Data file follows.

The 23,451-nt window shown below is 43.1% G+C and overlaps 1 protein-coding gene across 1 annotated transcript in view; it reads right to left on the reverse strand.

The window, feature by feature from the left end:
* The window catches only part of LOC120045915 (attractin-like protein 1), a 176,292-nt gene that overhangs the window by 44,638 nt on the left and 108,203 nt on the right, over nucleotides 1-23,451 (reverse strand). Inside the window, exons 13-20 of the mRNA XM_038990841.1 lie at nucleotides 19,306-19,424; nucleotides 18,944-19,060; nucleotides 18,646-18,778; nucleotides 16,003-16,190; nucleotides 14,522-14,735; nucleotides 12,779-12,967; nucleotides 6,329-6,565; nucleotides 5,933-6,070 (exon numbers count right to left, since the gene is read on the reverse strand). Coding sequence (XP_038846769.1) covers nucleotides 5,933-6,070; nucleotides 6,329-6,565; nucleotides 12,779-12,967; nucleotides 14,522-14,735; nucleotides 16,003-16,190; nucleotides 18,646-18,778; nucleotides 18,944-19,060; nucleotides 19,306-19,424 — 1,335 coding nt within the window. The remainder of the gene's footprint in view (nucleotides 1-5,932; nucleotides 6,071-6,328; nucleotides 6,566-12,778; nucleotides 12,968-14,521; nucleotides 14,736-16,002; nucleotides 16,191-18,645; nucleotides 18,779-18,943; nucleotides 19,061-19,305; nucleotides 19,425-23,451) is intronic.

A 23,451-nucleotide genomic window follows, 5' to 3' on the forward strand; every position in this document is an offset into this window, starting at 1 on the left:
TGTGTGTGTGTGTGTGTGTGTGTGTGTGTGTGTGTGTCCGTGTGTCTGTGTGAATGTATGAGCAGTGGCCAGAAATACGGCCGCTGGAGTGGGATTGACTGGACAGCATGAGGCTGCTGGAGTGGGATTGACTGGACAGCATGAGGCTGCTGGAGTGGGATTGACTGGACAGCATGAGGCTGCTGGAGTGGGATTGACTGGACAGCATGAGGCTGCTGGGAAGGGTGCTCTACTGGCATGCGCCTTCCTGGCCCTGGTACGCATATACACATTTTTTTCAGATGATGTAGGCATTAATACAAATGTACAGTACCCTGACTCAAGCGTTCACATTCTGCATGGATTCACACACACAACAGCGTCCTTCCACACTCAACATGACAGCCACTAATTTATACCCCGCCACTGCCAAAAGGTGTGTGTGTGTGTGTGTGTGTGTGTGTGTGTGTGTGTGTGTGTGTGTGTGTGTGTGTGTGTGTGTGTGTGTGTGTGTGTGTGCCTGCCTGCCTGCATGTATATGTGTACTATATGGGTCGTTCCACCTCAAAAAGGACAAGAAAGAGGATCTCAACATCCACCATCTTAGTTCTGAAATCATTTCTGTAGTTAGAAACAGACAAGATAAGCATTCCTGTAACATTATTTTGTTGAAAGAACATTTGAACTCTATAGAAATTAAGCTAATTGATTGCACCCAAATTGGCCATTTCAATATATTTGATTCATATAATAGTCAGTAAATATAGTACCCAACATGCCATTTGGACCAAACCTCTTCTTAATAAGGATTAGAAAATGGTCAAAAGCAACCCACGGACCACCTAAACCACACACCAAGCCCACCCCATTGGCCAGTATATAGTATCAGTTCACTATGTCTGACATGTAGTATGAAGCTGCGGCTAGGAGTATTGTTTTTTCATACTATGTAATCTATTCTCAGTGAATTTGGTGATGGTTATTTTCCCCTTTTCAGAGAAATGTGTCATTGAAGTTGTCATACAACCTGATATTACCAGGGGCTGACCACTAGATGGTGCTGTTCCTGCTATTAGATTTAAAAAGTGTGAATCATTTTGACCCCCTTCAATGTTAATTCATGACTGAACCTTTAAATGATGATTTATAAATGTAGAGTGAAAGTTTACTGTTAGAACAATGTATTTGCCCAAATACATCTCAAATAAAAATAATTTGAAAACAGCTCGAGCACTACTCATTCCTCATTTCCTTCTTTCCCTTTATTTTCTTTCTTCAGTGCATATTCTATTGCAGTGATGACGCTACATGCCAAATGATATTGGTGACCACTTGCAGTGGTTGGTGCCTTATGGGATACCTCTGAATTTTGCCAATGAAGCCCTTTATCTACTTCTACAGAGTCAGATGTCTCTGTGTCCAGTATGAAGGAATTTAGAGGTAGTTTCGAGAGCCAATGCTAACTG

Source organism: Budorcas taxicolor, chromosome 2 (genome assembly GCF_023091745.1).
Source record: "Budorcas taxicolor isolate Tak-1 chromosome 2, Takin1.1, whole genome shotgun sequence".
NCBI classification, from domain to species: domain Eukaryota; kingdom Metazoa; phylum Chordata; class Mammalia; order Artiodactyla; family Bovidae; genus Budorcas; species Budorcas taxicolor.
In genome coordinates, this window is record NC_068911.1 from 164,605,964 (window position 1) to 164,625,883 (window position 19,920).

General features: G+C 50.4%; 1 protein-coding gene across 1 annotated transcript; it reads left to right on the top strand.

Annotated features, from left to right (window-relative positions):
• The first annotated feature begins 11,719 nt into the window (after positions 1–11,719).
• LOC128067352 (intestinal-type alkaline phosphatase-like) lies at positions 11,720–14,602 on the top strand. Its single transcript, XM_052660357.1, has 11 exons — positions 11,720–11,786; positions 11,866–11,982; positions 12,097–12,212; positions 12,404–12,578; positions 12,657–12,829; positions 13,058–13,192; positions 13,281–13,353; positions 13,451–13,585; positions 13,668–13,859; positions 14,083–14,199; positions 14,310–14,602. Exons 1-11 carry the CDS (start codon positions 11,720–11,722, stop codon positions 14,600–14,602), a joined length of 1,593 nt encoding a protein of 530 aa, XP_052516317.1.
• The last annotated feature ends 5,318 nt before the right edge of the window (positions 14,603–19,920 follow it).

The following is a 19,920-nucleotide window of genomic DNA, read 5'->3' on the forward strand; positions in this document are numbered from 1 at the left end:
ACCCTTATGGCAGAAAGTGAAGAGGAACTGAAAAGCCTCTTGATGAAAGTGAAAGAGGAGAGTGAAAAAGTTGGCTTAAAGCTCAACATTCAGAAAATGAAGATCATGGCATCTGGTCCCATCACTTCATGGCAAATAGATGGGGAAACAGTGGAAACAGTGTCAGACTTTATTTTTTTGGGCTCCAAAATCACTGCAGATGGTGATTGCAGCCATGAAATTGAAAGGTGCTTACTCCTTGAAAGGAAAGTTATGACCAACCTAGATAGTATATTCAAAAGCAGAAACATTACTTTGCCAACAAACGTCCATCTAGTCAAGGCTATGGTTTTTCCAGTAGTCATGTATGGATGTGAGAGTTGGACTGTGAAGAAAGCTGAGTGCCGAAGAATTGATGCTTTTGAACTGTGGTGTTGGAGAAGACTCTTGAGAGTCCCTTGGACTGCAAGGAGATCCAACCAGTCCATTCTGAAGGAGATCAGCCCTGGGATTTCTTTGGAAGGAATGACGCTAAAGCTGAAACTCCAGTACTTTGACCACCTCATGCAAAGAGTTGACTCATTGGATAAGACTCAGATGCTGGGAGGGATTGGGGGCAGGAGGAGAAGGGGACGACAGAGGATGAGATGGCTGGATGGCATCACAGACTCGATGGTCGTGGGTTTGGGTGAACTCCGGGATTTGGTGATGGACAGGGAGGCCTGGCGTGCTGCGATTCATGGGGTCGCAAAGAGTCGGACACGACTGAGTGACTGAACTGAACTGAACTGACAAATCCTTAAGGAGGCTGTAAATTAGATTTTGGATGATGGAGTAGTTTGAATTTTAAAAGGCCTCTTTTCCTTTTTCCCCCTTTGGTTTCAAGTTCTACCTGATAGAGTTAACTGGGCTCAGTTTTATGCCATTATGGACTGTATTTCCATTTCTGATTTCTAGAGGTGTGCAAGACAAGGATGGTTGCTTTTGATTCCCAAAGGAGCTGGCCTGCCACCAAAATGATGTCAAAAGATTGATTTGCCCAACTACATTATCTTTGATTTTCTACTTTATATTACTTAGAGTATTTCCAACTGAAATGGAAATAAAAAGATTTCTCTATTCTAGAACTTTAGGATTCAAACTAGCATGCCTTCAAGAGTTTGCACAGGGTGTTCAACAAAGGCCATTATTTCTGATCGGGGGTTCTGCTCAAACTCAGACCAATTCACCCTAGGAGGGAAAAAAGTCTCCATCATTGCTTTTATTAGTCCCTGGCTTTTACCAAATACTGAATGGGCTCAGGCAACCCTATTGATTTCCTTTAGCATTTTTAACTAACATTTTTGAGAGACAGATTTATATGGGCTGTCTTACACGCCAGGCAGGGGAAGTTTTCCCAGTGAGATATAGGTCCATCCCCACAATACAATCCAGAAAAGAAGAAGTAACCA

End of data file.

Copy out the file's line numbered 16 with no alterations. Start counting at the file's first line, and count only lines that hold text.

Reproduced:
ACCCTTATGGCAGAAAGTGAAGAGGAACTGAAAAGCCTCTTGATGAAAGTGAAAGAGGAGAGTGAAAAAGTTGGCTTAAAGCTCAACATTCAGAAAATGAAGATCATGGCATCTGGTCCCATCACTTCATGGCAAATAGATGGGGAAACAGTGGAAACAGTGTCAGACTTTATTTTTTTGGGCTCCAAAATCACTGCAGATGGTGATTGCAGCCATGAAATTGAAAGGTGCTTACTCCTTGAAAGGAAAGTTATGACCAACCTAGATAGTATATTCAAAAGCAGAAACATTACTTTGCCAACAAACGTCCATCTAGTCAAGGCTATGGTTTTTCCAGTAGTCATGTATGGATGTGAGAGTTGGACTGTGAAGAAAGCTGAGTGCCGAAGAATTGATGCTTTTGAACTGTGGTGTTGGAGAAGACTCTTGAGAGTCCCTTGGACTGCAAGGAGATCCAACCAGTCCATTCTGAAGGAGATCAGCCCTGGGATTTCTTTGGAAGGAATGACGCTAAAGCTGAAACTCCAGTACTTTGACCACCTCATGCAAAGAGTTGACTCATTGGATAAGACTCAGATGCTGGGAGGGATTGGGGGCAGGAGGAGAAGGGGACGACAGAGGATGAGATGGCTGGATGGCATCACAGACTCGATGGTCGTGGGTTTGGGTGAACTCCGGGATTTGGTGATGGACAGGGAGGCCTGGCGTGCTGCGATTCATGGGGTCGCAAAGAGTCGGACACGACTGAGTGACTGAACTGAACTGAACTGACAAATCCTTAAGGAGGCTGTAAATTAGATTTTGGATGATGGAGTAGTTTGAATTTTAAAAGGCCTCTTTTCCTTTTTCCCCCTTTGGTTTCAAGTTCTACCTGATAGAGTTAACTGGGCTCAGTTTTATGCCATTATGGACTGTATTTCCATTTCTGATTTCTAGAGGTGTGCAAGACAAGGATGGTTGCTTTTGATTCCCAAAGGAGCTGGCCTGCCACCAAAATGATGTCAAAAGATTGATTTGCCCAACTACATTATCTTTGATTTTCTACTTTATATTACTTAGAGTATTTCCAACTGAAATGGAAATAAAAAGATTTCTCTATTCTAGAACTTTAGGATTCAAACTAGCATGCCTTCAAGAGTTTGCACAGGGTGTTCAACAAAGGCCATTATTTCTGATCGGGGGTTCTGCTCAAACTCAGACCAATTCACCCTAGGAGGGAAAAAAGTCTCCATCATTGCTTTTATTAGTCCCTGGCTTTTACCAAATACTGAATGGGCTCAGGCAACCCTATTGATTTCCTTTAGCATTTTTAACTAACATTTTTGAGAGACAGATTTATATGGGCTGTCTTACACGCCAGGCAGGGGAAGTTTTCCCAGTGAGATATAGGTCCATCCCCACAATACAATCCAGAAAAGAAGAAGTAACCA